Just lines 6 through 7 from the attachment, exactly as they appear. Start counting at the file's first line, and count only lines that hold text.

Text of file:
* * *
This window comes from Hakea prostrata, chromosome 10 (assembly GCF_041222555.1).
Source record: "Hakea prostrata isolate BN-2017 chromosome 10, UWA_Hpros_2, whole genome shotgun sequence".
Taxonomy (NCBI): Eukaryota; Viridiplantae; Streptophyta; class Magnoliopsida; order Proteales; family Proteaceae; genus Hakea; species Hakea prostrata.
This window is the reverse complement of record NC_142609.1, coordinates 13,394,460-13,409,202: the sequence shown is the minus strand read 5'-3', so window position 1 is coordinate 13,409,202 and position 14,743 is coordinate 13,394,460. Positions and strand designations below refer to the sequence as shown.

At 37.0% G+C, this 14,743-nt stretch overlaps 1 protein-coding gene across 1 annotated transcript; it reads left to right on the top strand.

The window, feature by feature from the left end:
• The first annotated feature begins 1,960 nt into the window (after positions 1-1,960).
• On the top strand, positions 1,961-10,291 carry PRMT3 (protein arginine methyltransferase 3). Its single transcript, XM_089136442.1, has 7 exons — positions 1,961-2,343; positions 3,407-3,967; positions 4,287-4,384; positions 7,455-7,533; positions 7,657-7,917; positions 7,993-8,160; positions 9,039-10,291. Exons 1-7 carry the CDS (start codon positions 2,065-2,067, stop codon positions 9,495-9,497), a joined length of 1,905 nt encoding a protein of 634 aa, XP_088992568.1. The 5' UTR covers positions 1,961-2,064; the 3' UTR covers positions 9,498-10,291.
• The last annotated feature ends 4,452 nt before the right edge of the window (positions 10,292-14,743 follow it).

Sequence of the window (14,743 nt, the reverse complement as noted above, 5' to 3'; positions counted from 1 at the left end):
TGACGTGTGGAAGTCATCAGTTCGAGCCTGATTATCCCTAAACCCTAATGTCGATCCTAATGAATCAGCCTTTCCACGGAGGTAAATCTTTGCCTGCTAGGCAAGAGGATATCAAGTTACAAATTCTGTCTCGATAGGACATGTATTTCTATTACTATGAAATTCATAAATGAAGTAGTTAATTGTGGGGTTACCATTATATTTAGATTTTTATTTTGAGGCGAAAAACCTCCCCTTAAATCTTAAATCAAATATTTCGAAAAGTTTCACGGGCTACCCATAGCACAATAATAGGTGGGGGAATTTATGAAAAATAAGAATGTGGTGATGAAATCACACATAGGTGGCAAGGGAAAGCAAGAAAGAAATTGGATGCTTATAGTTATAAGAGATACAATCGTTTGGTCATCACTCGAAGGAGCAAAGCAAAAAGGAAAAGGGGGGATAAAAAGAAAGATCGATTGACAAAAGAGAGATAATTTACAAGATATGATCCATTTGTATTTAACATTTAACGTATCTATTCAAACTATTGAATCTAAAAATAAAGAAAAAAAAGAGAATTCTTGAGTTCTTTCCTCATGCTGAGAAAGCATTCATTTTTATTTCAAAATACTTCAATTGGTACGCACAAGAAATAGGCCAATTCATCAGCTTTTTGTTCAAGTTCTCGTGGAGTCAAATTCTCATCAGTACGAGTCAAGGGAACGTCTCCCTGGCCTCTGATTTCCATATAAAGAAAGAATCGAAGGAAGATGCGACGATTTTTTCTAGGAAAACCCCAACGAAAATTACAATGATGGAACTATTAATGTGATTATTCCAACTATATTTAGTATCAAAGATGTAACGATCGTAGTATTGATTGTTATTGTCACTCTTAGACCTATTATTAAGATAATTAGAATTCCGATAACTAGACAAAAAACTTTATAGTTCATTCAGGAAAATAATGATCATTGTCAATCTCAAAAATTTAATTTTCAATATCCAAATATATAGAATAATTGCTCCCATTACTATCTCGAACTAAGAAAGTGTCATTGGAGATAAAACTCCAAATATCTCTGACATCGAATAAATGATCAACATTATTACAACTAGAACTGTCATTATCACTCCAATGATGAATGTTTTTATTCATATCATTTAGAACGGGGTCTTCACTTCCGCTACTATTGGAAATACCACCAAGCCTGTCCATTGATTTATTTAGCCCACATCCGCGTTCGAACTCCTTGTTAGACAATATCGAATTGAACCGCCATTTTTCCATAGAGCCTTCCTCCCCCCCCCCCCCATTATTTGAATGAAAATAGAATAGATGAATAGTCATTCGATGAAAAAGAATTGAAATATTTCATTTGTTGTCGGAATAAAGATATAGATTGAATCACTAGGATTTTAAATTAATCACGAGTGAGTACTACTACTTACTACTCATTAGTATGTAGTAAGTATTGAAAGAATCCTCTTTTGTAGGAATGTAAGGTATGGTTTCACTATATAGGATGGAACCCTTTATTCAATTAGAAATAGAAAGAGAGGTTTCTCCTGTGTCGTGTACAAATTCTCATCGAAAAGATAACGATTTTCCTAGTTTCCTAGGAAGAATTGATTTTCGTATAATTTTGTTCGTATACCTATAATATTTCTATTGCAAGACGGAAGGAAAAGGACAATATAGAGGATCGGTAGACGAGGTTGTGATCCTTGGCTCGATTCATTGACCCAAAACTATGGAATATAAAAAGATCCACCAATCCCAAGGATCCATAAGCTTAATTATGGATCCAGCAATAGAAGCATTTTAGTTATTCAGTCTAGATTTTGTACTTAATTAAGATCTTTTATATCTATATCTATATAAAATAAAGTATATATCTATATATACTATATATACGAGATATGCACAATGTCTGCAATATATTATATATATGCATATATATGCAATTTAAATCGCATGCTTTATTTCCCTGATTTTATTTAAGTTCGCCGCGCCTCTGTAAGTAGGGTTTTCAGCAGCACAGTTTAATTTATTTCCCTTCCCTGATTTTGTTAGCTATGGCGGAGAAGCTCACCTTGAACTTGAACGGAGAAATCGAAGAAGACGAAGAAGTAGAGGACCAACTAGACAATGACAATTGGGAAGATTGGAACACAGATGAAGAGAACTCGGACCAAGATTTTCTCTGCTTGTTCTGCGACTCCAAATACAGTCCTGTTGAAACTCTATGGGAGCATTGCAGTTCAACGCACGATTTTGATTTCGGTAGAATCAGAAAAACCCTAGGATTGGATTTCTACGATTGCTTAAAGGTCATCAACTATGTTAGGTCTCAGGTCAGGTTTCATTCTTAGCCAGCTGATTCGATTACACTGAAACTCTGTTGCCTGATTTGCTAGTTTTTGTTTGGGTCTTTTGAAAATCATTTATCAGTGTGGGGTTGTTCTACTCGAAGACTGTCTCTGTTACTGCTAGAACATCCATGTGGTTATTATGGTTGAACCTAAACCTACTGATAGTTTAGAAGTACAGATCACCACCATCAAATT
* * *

The window, feature by feature from the left end:
• The first annotated feature begins 1,960 nt into the window (after positions 1-1,960).